The structure of the adjusting mechanism as described above provides at least two separate inclined engagement surfaces each being co-operable with engagement parts which may also be inclined engagement surfaces. The motive force required to move, for example the second adjusting means in the second direction by movement of the first adjusting means in the first direction, is to a large extent dependent on the loading applied to the mechanism (for example the door weight) but this force can be relatively reduced by varying the angle of inclination of the cooperating engagement surfaces. However, varying the angle to reduce the required motive force also has the effect of reducing the extent of movement achieved in the second direction. Any loss of adjusting movement can, however, be recovered by the additional length of movement possible by the adjusting mechanism structure itself and including the provision of a second pair of inclined engagement surfaces. Thus it is possible, with appropriate disposition of angles of inclination, for the adjusting mechanism of the present invention to be adjusted under even relatively heavy external loading conditions without necessarily having to relieve those loading conditions. Moreover, it has been found that the adjusting mechanism of the present invention does not require any separate positional locking means once the adjustment mechanism has been adjusted in any particular application.
The invention will now be described with reference to preferred embodiments illustrated in the annexed drawings, in which:
FIG. 1 is a partial cross-sectional side view of a wheel or roller assembly for a door assembly which includes a first preferred embodiment of an adjustment mechanism according to the present invention, the adjustment mechanism being depicted in a retracted position.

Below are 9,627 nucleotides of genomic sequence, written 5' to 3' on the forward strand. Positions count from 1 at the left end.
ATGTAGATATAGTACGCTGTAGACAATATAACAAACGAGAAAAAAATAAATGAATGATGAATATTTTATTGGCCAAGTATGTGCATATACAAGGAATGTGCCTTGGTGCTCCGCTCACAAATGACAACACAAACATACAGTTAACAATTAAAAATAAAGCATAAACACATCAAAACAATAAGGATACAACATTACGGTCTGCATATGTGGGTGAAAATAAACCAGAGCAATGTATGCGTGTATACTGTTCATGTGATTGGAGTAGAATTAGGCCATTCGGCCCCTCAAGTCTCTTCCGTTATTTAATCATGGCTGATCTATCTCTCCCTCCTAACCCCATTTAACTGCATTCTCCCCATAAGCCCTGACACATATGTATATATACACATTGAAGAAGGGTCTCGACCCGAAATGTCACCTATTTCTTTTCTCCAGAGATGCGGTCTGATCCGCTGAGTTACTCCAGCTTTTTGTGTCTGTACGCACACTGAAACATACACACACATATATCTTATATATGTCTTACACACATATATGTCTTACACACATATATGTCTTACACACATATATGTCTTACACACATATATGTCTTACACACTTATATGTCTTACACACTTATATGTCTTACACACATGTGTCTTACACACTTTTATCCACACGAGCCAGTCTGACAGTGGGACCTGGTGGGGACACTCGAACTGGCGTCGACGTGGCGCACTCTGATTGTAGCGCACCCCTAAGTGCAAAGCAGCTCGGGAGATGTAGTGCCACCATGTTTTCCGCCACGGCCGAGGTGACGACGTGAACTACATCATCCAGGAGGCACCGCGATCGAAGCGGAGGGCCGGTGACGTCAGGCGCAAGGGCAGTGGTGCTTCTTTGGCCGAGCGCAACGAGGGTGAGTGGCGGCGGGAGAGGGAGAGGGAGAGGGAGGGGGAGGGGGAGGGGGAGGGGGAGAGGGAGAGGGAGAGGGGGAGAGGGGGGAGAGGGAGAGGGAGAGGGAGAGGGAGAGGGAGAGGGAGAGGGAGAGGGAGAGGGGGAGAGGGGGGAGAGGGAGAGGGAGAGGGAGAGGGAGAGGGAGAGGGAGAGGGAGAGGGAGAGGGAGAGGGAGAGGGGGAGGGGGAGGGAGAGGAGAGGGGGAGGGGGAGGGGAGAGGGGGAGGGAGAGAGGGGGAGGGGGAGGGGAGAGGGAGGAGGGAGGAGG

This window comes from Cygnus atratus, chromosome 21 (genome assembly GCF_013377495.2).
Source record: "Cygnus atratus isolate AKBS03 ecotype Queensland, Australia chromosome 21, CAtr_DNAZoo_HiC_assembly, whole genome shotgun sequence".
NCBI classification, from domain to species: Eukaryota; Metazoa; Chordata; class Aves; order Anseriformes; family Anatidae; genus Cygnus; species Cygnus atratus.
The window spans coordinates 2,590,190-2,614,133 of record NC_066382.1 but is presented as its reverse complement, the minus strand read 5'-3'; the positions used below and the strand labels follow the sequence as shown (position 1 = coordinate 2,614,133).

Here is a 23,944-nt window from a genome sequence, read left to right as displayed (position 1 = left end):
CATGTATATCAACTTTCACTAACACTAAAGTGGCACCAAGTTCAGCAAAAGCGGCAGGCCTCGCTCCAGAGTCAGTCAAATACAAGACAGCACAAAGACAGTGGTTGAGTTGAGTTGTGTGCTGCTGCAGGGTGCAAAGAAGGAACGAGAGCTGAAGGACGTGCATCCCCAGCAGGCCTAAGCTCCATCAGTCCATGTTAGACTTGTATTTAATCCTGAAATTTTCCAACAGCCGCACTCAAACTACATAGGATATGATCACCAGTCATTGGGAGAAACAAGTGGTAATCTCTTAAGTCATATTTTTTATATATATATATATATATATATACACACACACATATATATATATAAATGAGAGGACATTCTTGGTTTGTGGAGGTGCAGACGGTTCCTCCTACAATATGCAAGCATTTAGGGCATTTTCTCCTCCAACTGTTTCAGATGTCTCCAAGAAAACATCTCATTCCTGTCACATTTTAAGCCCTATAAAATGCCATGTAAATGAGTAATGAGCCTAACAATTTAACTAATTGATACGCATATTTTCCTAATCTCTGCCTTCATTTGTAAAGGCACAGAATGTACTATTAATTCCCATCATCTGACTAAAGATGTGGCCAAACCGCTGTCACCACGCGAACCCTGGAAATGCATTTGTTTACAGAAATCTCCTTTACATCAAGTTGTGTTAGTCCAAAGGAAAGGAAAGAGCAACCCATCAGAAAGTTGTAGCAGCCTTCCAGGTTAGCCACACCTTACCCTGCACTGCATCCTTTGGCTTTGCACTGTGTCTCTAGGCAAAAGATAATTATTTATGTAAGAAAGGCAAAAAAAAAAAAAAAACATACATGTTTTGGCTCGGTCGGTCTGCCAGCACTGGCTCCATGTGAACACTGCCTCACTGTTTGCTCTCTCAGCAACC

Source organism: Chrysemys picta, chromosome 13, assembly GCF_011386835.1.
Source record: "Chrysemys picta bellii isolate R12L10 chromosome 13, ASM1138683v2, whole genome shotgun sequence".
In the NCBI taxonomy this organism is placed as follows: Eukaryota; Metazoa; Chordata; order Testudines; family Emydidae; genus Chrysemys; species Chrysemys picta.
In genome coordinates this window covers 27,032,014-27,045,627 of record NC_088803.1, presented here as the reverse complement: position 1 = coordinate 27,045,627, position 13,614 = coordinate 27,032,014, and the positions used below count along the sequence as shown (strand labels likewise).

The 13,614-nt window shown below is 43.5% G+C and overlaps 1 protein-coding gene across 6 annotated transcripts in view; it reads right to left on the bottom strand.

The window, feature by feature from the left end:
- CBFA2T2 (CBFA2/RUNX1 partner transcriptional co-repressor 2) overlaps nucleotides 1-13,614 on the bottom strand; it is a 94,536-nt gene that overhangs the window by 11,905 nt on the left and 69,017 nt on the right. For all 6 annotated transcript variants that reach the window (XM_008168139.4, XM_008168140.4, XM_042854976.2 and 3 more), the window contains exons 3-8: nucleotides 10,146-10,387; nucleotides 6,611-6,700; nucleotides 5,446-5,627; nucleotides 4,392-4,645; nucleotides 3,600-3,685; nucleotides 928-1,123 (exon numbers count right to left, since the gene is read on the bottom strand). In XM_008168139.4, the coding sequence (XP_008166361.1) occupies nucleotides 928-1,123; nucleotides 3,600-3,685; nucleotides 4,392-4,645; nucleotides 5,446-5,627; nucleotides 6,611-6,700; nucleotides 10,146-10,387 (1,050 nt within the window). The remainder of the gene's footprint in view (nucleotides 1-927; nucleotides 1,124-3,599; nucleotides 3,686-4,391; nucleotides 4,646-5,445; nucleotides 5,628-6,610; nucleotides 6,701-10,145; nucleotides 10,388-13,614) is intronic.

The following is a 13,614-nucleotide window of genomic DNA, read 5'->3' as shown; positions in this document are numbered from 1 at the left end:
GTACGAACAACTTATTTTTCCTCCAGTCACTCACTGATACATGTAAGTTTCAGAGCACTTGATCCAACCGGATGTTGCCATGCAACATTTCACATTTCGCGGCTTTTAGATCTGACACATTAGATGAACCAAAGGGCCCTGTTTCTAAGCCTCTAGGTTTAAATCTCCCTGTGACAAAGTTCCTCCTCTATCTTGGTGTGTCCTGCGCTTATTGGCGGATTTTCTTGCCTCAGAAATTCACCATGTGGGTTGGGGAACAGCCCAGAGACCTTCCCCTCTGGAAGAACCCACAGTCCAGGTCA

FIG. 2 is a partial cross-sectional plan view of FIG. 1.
FIG. 3 is the same view as FIG. 1 with the adjustment mechanism depicted in an extended position.
FIG. 4 is the same view as FIG. 2 with the adjustment mechanism depicted in an extended position.
FIG. 5 depicts an adjusting screw utilised in the adjustment mechanism.
FIGS. 6a, 6b, 6c and 6d depict the top, front, side and perspective views respectively of a first adjusting member utilised in the adjustment mechanism.
FIGS. 7a, 7b, 7c, 7d, 7e and 7f depict elevational views from various sides of a first adjusting element as part of the second adjusting means of the adjustment mechanism.
FIGS. 8a, 8b, 8c, 8d, 8e and 8f depict elevational views from various sides of a second adjusting element as part of the second adjusting means of the adjustment mechanism.
FIG. 9 is a perspective view, partially broken away, of a second embodiment of this invention.
Referring to FIG. 1, a cross-sectional side view of a partially assembled wheel or roller assembly 1, for a sliding door is depicted including an adjustment mechanism according to the present invention. The bearing assembly 1 includes an outer housing 2 which is adapted for mounting to a door via mounting lugs 3 and includes transverse stiffening walls 27.
A wheel or roller carriage 4 is received within housing 2. Mounted on the carriage 4 are wheels 5a, 5b upon which the door is carried in use. Typically the wheels 5a, 5b are received within or on a track which guides the sliding motion of the door.
The carriage 4 is adapted to slide into and out of the outer housing 2 as indicated by arrows 6. The adjustment mechanism of the present invention provides for adjustment of the position of the carriage 4 in relation to the outer housing 2, and thus positional adjustment of the wheels 5a, 5b relative to the door. In FIG. 1 the carriage 4 is shown in a retracted position in relation to the outer housing 2.